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Like Watching Poetry: a review on one of our all-time favourite films, Brick

Freedom. It can be a beautiful thing, but it can also poison the writing process. When I was given the freedom to write about my favourite films of all time, I jumped at the chance. After all, what aspiring film critic doesn't crave the opportunity and space to harp on about the films that have truly effected their lives? My list of favourites is many and multiple, spanning decades and genres. In truth, my list (yes, I'm actually that anal I have them written down) includes more that 50 films, each which I love and champion for one reason or another. However, I can’t say I can single just one out, so I won’t bother. Instead I intend to write about them all (eventually) in this treasured corner of Side Street Sydney.

To kick-off the segment I figured I’d write about one of the most amazing films I have ever seen, and one I fear not enough people know about. It’s called Brick, and was the debut film by 32-year-old American filmmaker Rian Johnson. I know, not the most appealing movie title, but thankfully I don’t see movies based on title alone. Although, I did hire Mega Shark vs. Giant Octopus purely on the fact it had the most ridiculously kitsch name ever . . .and I was not disappointed. I first saw Brick in my first year out of high school back in 2006, and I remember stumbling out of the cinema in a daze. My puny, 17-year-old mind had been blown, put back together, and then blown again. Shot on a scant budget of $450,000 in Johnson’s hometown in San Clemente, California, Brick follows the plight of Brendan Frye (played by Joseph Gordon-Levitt) as he tries to uncover the truth behind the disappearance of an ex-girlfriend. The film is a hardboiled detective story, paying homage to classic film noir movies of the 40s and 50s. Yet Johnson has given the scenario a modern twist by setting the film in a high school with teenage protagonists.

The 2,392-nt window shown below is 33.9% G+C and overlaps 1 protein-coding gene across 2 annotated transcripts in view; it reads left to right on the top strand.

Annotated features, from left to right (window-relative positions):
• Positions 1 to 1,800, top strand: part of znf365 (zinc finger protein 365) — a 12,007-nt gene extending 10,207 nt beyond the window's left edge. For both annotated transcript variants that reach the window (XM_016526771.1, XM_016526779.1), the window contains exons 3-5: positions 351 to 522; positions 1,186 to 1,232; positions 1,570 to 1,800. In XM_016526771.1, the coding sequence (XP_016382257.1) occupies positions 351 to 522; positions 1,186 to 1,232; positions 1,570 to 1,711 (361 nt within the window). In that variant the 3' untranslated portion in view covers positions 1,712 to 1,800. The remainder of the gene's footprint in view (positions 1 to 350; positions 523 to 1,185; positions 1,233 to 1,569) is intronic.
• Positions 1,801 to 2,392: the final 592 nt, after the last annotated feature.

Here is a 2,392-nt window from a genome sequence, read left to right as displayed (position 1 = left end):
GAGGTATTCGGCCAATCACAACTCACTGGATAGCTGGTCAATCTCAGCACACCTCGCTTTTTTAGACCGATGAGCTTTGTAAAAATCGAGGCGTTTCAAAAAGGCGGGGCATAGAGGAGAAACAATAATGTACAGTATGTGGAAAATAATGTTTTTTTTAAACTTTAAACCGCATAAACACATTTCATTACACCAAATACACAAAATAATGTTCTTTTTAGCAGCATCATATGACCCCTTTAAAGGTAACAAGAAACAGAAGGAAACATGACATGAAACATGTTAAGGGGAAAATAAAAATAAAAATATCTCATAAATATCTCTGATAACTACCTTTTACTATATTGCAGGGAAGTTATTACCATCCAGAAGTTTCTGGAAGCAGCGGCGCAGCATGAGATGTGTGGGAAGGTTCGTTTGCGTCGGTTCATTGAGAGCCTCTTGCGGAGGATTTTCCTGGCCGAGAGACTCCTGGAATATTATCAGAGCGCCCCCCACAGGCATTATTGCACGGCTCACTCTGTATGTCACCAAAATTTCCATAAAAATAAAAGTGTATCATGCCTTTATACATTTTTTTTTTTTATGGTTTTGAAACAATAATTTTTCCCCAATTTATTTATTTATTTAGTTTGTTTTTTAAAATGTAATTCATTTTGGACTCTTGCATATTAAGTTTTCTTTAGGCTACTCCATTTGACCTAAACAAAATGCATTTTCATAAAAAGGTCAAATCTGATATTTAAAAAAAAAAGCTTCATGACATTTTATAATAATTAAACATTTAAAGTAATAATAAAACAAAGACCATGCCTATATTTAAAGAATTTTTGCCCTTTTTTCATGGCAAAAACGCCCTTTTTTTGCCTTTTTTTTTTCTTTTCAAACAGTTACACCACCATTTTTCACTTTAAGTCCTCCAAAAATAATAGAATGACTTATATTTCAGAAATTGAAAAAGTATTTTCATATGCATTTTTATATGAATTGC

It could have gone horribly, horribly wrong, and turned in to something like Mean Girls with a body count. But Johnson and his young cast succeed in so many respects it’s boggling. How do I even start praising this film? Firstly, the plot; it sounds simple, but like all great film noir’s it’s only minutes before the central character is thrown in to a dizzying spiral of lies, murder, drugs, and moral complexities. Like The Maltese Falcon and The Big Sleep, a great noir is nothing without fascinating characters, and Brick has them in truckloads. From femme fatales and misunderstood geniuses to drug kingpin’s and psychotic muscle-men, the patchwork of personalities helps create this immaculate story. The performances are pitch-perfect, particularly Gordon-Levitt in the lead as Brendan – but in all fairness it’s impossible to find a film he’s not good in. Seriously, it doesn’t exist. Standing alongside is one of the most promising young actors of my generation, Aussie actress Emile De Ravin, who does a stellar job as the damaged and flighty ex-girlfriend Emily. Other standouts include Nora Zehetner as the deadly Laura, and Lukas Haas as the Pin.

It’s simply magic to watch the characters perform the beautiful dialogue, much of which Johnson took from classic detective novels by Dashiell Hammett. And visually, it’s like watching poetry. The way Johnson has emphasised the wide-open flat spaces and his close-ups of the key characters are mesmerising. Considering the tiny budget this was shot on, the action scenes and special-effects are flawless. It’s no wonder this puppy took out the Special Jury Prize at the Sundance International Film Festival for originality of vision, as you will be hard-pressed to find a more unique and complex thriller. Notably, in 2007, Brick was nominated for Scene of the Year (for the foot chase), and Johnson for Best Male Newcomer at the UK Empire Awards. It also managed to snag a place in Empire’s 2008 list of the 500 greatest movies of all time – no mean feat. At the end of the day, the awards basically mean jack-shit because you can’t determine the merit and value of film based on whether there’s a statuette sitting on your coffee table. Sure, it helps build interest in the movie and encourages audiences to see it, but all you need to know about Brick is it’s one of the most brilliant and thrilling detective stories to have graced the silver screen. See it or perish.




words: Maria Lewis

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